Mistake #19 is writing boring updates. This is a big one! No matter what it is you’re talking about, if you’re a boring writer, you’re going to bore people. No one’s going to want to listen to you. For example, do not say: “I’m having grilled cheese for lunch, what are you having?” That’s boring. Instead, if you said, “I’m having the perfect grilled cheese sandwich – two slices of cheddar, one slice of muenster, and a pickle on the side. How do you take your grilled cheese?” that would be much more interestin! You’re not going to win any prizes for literature with that one, but it’s more interesting than the first one. If you want some really good examples of great Tweet-writing, follow @zappos. Tony Hsieh is the CEO of Zappos and he’s really just a master at turning a phrase. I highly recommend you follow him to learn how to write some interesting tweets. Because writing boring tweets is a huge mistake.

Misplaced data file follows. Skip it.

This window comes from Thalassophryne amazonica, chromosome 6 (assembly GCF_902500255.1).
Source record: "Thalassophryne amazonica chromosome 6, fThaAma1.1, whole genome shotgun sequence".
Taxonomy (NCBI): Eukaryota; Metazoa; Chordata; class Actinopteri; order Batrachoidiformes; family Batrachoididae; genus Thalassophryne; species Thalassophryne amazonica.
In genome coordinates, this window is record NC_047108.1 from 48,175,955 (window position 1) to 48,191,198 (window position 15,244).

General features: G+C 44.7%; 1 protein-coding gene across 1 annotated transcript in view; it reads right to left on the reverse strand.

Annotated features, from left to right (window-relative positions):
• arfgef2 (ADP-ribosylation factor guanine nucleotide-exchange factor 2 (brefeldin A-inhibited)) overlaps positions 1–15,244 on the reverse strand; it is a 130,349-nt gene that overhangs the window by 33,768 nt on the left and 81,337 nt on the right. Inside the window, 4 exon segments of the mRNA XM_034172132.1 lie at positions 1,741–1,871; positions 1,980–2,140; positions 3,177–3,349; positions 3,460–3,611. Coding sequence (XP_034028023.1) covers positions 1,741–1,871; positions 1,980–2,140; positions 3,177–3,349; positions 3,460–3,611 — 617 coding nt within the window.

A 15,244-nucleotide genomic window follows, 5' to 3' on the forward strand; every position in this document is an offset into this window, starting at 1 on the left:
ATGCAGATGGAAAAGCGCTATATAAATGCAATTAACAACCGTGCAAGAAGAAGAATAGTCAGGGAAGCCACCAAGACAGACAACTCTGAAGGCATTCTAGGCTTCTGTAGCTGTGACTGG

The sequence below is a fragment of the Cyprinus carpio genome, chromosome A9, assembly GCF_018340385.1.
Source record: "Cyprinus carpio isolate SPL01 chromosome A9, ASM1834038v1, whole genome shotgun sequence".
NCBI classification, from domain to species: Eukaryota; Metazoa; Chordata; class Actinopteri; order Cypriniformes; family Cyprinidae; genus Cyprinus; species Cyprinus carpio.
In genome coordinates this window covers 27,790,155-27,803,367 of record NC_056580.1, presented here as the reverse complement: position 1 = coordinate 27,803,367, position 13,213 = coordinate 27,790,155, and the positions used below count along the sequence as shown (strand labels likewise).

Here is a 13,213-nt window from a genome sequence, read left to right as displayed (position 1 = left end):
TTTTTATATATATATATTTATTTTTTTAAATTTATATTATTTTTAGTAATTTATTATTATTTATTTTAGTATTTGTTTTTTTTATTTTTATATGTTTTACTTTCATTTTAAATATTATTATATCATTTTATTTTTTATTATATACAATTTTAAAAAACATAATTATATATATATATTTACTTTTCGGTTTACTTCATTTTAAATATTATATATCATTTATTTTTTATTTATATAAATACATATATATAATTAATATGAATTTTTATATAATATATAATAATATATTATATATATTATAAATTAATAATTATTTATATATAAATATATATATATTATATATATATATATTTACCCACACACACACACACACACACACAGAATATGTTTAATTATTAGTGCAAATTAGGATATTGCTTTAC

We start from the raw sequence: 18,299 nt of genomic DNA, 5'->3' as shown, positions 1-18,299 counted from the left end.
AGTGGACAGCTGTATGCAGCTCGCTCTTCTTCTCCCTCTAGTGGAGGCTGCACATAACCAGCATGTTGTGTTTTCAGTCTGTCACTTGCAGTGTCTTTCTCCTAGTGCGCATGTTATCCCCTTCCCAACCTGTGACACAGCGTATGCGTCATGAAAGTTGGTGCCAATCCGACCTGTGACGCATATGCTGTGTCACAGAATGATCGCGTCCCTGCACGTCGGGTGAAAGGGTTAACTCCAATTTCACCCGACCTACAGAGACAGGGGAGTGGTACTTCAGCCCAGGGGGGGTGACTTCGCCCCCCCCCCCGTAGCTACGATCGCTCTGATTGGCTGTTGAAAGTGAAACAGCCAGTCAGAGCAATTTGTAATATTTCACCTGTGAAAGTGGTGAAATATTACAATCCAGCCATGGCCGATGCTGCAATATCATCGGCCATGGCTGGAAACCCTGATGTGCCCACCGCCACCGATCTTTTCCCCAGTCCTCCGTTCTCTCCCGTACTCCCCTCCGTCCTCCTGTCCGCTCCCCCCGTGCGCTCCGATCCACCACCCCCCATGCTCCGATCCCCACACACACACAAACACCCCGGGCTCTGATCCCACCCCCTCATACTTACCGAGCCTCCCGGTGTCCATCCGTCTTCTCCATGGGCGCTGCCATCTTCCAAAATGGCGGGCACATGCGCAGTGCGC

Mistake #20 Is knocking it before you try it. In other words, are you even ON social media? Do it already! I know there’s some of you out there thinking, it’s dumb, it’s a waste of time, I’m not going to make any money … don’t knock it til you try it!
After all, as of December 2009, Facebook has 350 million users worldwide. And, those people are on there an average of 21 minutes a day. And I’ve got news for ya – if the person sitting next to you wasn’t on Facebook for 20 minutes today, that means the person on the other side of you was on for 40 minutes! So there’s a huge number of people on there, and they’re on there for a lot of time, and if you can figure out how you can capture just a little bit of that face time will put huge money in your pocket. So don’t just discard it. You gotta get started. For some additional resources from me: 47-minute DVD with 6 tutorial videos, several of which were mentioned in this report. “How to Get YOUR Tweets and Updates Read by your Followers” Resources and Shortcuts Kit. Action plans, more than 500 tweet starters to copy and paste, and more! “Attract 100’s of Buyers with Social Media Video” training program.